There were bits of Tattercoats everywhere.
Sometimes literally: pieces of his coat tended to come off in the strangest places, so that he was always sewing on new bits. Sometimes figuratively: a book he’d left in her place or a letter he’d written, the smell of his particular musk in a blanket she’d put away.
Autumn did not know exactly what had happened.
She knew that Tattercoats had precipitously left Faire without a fare-thee-well or anything but the forwarding address of the itinerant courier network. She knew she was done with him, as if she’d woken up one morning and understood that pining was shredding her to pieces and she really needed to pick herself up and stop hurting so much.
The radio had played The Gambler and Autumn had nodded as if Kenny Rogers had been speaking right to her. Know when to walk away. Know when to run.
She burned his letters in the Moot Fire that they held every Thursday night to rid the air of “shit, drama, the modern, and the miserable.” But she could still close her eyes and see that ridiculous smile. She could still reach over to the nightstand and see the little jewelry box he’d sent her for Christmas.
She sold the ring to a pawn shop and gave the money to a hunger campaign. She dropped the skirt and the corset he’d given her in the Salvo box. Maybe in a Faire town, someone would find a use for them. The other gifts went to used book sales, sometimes the Salvo or Goodwill, a church rummage sale.
That left the things that belonged to him. A carved figure he’d bought from a vendor. Three DVDs he’d brought over to watch and then left in her van. A book on figure drawing that she was pretty sure he’d stolen. A vest of his. His underwear. A long green ribbon she was pretty sure was a token from another lover.
She burned the underwear, to a great deal of groaning, moaning, and laughing, using the longest tongs she could find.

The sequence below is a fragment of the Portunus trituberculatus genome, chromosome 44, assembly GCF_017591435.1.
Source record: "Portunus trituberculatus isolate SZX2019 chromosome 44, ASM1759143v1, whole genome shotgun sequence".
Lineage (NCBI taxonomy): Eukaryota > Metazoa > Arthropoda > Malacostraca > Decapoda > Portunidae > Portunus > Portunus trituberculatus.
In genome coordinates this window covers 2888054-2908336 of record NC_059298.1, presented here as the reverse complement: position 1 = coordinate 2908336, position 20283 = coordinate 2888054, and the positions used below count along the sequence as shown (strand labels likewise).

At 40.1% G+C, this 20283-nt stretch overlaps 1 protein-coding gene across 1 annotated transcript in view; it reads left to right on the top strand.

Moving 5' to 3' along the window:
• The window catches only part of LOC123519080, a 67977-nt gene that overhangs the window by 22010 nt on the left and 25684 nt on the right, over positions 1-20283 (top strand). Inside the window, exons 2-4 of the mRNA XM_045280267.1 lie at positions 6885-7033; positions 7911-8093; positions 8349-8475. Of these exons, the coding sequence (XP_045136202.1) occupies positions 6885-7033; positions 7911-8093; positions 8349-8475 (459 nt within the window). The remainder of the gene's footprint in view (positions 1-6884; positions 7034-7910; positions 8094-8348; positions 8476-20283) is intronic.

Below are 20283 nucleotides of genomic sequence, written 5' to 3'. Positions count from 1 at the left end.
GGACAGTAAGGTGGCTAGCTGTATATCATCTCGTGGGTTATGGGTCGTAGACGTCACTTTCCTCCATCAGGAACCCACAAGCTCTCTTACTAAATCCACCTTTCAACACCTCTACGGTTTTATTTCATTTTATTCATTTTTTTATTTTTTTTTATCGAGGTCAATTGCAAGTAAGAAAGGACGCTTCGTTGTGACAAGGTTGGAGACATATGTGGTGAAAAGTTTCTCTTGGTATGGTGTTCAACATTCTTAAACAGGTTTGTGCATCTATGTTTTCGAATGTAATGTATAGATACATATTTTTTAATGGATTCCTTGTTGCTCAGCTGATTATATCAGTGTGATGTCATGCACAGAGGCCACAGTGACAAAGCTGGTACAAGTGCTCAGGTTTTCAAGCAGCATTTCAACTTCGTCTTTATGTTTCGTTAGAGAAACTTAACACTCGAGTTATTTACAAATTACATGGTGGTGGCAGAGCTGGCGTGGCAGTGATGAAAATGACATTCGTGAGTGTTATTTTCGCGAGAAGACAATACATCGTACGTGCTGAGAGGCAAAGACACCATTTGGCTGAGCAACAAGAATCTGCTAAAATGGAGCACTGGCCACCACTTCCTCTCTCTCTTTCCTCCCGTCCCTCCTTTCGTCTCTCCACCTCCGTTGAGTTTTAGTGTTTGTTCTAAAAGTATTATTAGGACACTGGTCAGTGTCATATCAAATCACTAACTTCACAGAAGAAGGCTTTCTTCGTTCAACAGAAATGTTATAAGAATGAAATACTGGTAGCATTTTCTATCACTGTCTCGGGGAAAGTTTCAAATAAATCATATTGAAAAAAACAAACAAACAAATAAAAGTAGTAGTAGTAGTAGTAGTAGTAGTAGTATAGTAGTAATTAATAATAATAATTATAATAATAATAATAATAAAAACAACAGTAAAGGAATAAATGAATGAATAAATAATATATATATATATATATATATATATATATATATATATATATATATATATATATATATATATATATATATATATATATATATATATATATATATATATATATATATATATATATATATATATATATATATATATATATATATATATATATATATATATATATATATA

The rest she wrapped up.
Three layers of shrinkwrap and then two layers of duct tape.
For every two items, then in a box. Duct taped. Then wrapped carefully in butcher paper with more tape than any three parcels needed.
She had a friend with curly, swirling, girly handwriting address the boxes, and then each one went with a different itinerant courier to a different drop spot.
They had to be light, of course. She wanted to be careful, because the drop spots sometimes got wet. Of course.
She wanted to irritate him, to get under his skin and make him twitchy, the way he was under her skin, the way she couldn’t quite wash him out.
She drew a long pattern of empty open roads and paths she hadn’t yet walked along her entire body, wrote his name on a piece of paper in her best handwriting, and drew a sketchy portrait that took in what she could remember of him.
She stood in the rain until the pattern she’d drawn on herself washed into the earth, watering the ground with her ink and her hopes and setting them free.
She stood by the fire and watched his face burn until it was ashes, and finally felt free.